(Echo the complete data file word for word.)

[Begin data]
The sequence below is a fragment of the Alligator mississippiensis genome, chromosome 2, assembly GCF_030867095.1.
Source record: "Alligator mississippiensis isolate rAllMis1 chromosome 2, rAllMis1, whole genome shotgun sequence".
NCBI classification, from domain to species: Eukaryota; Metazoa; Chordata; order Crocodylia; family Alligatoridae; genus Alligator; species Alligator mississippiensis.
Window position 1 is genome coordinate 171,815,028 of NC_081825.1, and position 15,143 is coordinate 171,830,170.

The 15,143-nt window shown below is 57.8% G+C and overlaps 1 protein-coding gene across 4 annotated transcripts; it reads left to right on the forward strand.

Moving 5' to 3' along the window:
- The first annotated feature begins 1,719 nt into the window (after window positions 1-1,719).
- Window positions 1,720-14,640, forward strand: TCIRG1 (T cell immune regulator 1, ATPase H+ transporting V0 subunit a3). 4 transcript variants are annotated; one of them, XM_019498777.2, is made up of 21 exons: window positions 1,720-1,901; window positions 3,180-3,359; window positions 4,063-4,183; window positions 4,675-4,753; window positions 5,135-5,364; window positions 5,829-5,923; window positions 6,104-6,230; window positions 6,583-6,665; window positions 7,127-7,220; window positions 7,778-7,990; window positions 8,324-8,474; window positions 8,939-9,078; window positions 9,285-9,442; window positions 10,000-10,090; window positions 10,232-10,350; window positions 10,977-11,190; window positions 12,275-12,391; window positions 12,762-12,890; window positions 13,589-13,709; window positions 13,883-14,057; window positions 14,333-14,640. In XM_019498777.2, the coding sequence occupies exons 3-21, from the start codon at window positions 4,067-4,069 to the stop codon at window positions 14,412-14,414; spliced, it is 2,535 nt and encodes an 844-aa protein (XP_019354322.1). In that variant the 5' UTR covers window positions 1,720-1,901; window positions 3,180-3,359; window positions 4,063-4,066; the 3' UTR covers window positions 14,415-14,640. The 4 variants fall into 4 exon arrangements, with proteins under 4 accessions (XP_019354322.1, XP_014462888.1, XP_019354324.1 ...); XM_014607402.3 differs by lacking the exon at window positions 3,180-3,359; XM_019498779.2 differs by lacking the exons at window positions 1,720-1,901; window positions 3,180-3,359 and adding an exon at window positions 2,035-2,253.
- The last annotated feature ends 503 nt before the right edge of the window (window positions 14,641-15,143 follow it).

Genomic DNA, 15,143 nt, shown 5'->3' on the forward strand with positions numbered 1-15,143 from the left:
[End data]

The sequence below is a fragment of the Alligator mississippiensis genome, chromosome 2, assembly GCF_030867095.1.
Source record: "Alligator mississippiensis isolate rAllMis1 chromosome 2, rAllMis1, whole genome shotgun sequence".
NCBI classification, from domain to species: Eukaryota; Metazoa; Chordata; order Crocodylia; family Alligatoridae; genus Alligator; species Alligator mississippiensis.
Window position 1 is genome coordinate 171,815,028 of NC_081825.1, and position 15,143 is coordinate 171,830,170.

The 15,143-nt window shown below is 57.8% G+C and overlaps 1 protein-coding gene across 4 annotated transcripts; it reads left to right on the forward strand.

Moving 5' to 3' along the window:
- The first annotated feature begins 1,719 nt into the window (after window positions 1-1,719).
- Window positions 1,720-14,640, forward strand: TCIRG1 (T cell immune regulator 1, ATPase H+ transporting V0 subunit a3). 4 transcript variants are annotated; one of them, XM_019498777.2, is made up of 21 exons: window positions 1,720-1,901; window positions 3,180-3,359; window positions 4,063-4,183; window positions 4,675-4,753; window positions 5,135-5,364; window positions 5,829-5,923; window positions 6,104-6,230; window positions 6,583-6,665; window positions 7,127-7,220; window positions 7,778-7,990; window positions 8,324-8,474; window positions 8,939-9,078; window positions 9,285-9,442; window positions 10,000-10,090; window positions 10,232-10,350; window positions 10,977-11,190; window positions 12,275-12,391; window positions 12,762-12,890; window positions 13,589-13,709; window positions 13,883-14,057; window positions 14,333-14,640. In XM_019498777.2, the coding sequence occupies exons 3-21, from the start codon at window positions 4,067-4,069 to the stop codon at window positions 14,412-14,414; spliced, it is 2,535 nt and encodes an 844-aa protein (XP_019354322.1). In that variant the 5' UTR covers window positions 1,720-1,901; window positions 3,180-3,359; window positions 4,063-4,066; the 3' UTR covers window positions 14,415-14,640. The 4 variants fall into 4 exon arrangements, with proteins under 4 accessions (XP_019354322.1, XP_014462888.1, XP_019354324.1 ...); XM_014607402.3 differs by lacking the exon at window positions 3,180-3,359; XM_019498779.2 differs by lacking the exons at window positions 1,720-1,901; window positions 3,180-3,359 and adding an exon at window positions 2,035-2,253.
- The last annotated feature ends 503 nt before the right edge of the window (window positions 14,641-15,143 follow it).

Genomic DNA, 15,143 nt, shown 5'->3' on the forward strand with positions numbered 1-15,143 from the left: